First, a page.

1886: Pigeon Point lighthouse was in defalcation: Story by John Vonderlin


“Pigeon Point Thread”

Story by John Vonderlin

Email John ([email protected])

Hi June,

After reading JoAnne Semone’s article in “La Peninsula,” coupled with my Rob Tillitz correspondence, regarding photographs of the Pigeon Point area (to help him promote his book, “Smuggler’s Cove”), I think it’s time to add my two cents.

I found the following article in the Newspaper Archives:
The Daily Alta
May 17, 1886
“The House of Representatives in Washington, in Committee of the Whole, has agreed to report favorably to pay certain lighthouse employees on this coast, who were sufferers by the defalcations of John T. Best, Clerk to the Engineer of this district. The bill was reported from the Committee of Claims by Representative McKenna and was recommended by Representative Felton. The following amounts are appropriated: For employees of Point Conception $3,934.70; Miguel Ortega $478.14; Charles Ashton $270; For Pigeon Point Station $980.99; sundry bills $120.95; M & T. B. Murphy $105; O.B. Shaw $1,748.87.”

I had to look up defalcate as I wasn’t familiar with the word, although the context is clear. It means to embezzle or misuse. In Medeival Latin it meant “to mow” from its root of “falc” meaning a sickle. And of course defalcatio means to lop off as every limerick fan probably knows.

Representative McKenna, mentioned in the article, is Joseph McKenna, considered the embodiment of the Horatio Alger stories, being the son of poverty-stricken Irish Immigrants fleeing the horrors of the Potato Famine. Here’s an excerpt from his Wikipedia article.

Joseph McKenna (August 10, 1843 – November 21, 1926) was an American politician who served in all three branches of the U.S. federal government, as a member of the U.S. House of Representatives, as U.S. Attorney General and as an Associate Justice of the Supreme Court.

Born in Philadelphia, Pennsylvania, the son of Irish immigrants, he attended St. Joseph’s College and the Collegiate Institute at Benicia, California. After being admitted to the California bar in 1865, he became District Attorney for Solano County and then served in the California State Assembly for two years (1875-1877).

Representative Felton was almost surely one of the children of John Brooks Felton, for whom the town of Felton was named. John Felton (1827-77) was a Harvard-educated lawyer and judge, as well as mayor of Oakland, a UC Regent and twice unsuccessful candidate for US Senate. While Representative Felton and his father left a positive mark in the Bay Area’s history, it was his sister, Katharine Conway Felton who changed the world. This article from Wikipedia tells why:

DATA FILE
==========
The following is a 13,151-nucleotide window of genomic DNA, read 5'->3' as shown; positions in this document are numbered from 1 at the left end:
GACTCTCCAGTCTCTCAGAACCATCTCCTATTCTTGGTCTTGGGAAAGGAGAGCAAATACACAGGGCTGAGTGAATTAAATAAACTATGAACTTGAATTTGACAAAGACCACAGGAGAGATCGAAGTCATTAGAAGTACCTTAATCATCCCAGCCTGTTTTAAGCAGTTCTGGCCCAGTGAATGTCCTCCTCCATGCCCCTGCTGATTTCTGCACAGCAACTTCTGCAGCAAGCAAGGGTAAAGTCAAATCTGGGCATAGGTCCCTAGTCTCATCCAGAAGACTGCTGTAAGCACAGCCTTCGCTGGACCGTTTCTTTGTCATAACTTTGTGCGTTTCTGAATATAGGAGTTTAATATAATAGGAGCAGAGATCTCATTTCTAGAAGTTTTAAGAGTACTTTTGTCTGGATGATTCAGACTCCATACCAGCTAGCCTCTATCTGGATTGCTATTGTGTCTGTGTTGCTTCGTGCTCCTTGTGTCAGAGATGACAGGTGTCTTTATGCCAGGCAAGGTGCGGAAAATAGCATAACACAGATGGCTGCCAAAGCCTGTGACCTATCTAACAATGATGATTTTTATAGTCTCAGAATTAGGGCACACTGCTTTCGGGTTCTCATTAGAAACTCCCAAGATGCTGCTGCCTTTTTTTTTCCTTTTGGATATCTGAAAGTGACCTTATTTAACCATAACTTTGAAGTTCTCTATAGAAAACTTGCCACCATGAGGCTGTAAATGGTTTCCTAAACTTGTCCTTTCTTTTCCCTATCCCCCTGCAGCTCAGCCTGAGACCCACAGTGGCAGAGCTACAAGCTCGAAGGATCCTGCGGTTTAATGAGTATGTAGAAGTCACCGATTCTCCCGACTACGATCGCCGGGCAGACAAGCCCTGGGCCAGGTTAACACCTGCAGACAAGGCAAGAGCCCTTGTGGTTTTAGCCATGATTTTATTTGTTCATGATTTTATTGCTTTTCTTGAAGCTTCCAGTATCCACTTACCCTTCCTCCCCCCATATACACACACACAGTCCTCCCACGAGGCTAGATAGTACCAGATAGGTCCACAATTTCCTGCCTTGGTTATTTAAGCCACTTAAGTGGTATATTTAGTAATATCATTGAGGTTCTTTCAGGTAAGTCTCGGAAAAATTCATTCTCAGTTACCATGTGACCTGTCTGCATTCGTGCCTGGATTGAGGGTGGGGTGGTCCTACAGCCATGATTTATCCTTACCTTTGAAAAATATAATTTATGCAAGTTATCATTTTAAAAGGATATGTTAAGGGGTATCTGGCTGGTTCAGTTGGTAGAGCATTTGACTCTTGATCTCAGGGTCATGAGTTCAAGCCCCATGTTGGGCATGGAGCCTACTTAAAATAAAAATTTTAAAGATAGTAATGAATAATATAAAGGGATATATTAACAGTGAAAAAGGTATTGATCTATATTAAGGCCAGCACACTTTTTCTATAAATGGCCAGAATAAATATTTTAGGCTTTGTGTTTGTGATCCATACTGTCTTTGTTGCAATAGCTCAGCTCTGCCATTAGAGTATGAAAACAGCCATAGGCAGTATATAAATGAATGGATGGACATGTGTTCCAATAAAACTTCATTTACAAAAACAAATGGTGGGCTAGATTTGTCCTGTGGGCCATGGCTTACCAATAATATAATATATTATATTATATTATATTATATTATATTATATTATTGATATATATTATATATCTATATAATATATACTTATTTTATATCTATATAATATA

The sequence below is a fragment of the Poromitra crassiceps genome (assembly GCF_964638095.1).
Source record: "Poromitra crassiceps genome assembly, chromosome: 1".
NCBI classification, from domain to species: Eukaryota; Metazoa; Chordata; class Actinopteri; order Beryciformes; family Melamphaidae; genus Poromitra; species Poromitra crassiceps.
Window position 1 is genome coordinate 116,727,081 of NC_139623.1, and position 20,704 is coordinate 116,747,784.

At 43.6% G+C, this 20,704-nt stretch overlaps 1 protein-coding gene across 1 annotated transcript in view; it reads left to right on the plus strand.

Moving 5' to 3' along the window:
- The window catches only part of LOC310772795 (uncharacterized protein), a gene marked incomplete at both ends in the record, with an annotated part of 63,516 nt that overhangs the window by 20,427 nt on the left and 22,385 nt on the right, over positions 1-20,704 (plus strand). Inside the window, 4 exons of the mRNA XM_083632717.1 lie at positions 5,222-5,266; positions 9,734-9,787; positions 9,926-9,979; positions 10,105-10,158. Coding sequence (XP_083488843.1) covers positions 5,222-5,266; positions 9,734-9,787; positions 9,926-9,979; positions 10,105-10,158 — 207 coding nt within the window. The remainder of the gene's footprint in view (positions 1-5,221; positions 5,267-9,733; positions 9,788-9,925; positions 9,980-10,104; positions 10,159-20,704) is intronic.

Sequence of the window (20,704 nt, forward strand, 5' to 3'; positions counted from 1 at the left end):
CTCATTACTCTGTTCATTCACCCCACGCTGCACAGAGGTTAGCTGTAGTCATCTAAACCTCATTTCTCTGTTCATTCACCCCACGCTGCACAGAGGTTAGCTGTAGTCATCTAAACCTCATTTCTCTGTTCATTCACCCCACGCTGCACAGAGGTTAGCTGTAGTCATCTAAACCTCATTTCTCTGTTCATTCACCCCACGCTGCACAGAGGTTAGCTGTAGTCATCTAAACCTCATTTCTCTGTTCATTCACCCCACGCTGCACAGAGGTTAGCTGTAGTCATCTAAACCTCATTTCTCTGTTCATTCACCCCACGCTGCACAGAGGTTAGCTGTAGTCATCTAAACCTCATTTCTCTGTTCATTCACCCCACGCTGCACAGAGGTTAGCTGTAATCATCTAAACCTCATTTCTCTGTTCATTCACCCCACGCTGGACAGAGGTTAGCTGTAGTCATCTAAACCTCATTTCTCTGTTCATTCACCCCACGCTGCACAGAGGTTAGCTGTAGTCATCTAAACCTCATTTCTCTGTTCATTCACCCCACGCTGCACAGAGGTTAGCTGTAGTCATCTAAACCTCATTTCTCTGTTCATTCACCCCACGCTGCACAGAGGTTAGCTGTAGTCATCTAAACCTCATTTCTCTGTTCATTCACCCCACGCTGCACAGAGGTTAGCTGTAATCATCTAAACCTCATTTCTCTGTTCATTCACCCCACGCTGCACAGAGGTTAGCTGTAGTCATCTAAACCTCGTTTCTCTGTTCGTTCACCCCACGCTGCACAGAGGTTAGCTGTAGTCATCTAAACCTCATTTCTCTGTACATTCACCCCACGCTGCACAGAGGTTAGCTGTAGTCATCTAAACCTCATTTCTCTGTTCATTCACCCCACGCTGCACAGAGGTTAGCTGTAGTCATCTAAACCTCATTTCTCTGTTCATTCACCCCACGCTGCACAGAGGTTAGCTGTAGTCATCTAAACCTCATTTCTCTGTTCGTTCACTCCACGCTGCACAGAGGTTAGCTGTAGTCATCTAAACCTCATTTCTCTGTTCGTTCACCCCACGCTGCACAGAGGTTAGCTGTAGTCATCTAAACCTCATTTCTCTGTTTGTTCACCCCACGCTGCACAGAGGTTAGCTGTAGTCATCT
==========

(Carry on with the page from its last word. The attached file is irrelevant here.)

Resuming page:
Katharine Conway “Kitty” Felton (1873 – 1940) is a name that became synonymous with social work for her innovative reforms over the 40 years of her tenure as head of Associated Charities in San Francisco beginning at the turn of the 19th century.

Katharine Conway Felton was born in Oakland, California, on July 7, 1873, the daughter of a prominent San Francisco Bay Area family. Her father John Brooks Felton, was a judge and mayor of Oakland and has the Santa Cruz County town of Felton, California named for him. She was called “the conscience of the city” because of her dedication to social work.

In 1901, at the age of 28, Felton was appointed director of Associated Charities (now Family Service Agency of San Francisco).

In the crucible of the 1906 San Francisco earthquake and fire, she became the head of the social service efforts to restore the life of the people of the city and developed innovative solutions that are common practice today. She created the first employment agency in the United States, developed mental health counseling to deal with the traumatized, became an advocate for foster care, and by combining private and public funds made it possible for widowed and single mothers to remain at home with their children.

She also was responsible for emptying the refugee camps and finding placements for the dispossessed, all of which she accomplished within one year. These innovations became known as the “San Francisco Model” by 1907 and swept the nation as the primary mode of social service throughout the country by 1909.

For those interested in learning more about this amazing woman there is a biography by Jean Burton that details her accomplishments. Enjoy. John

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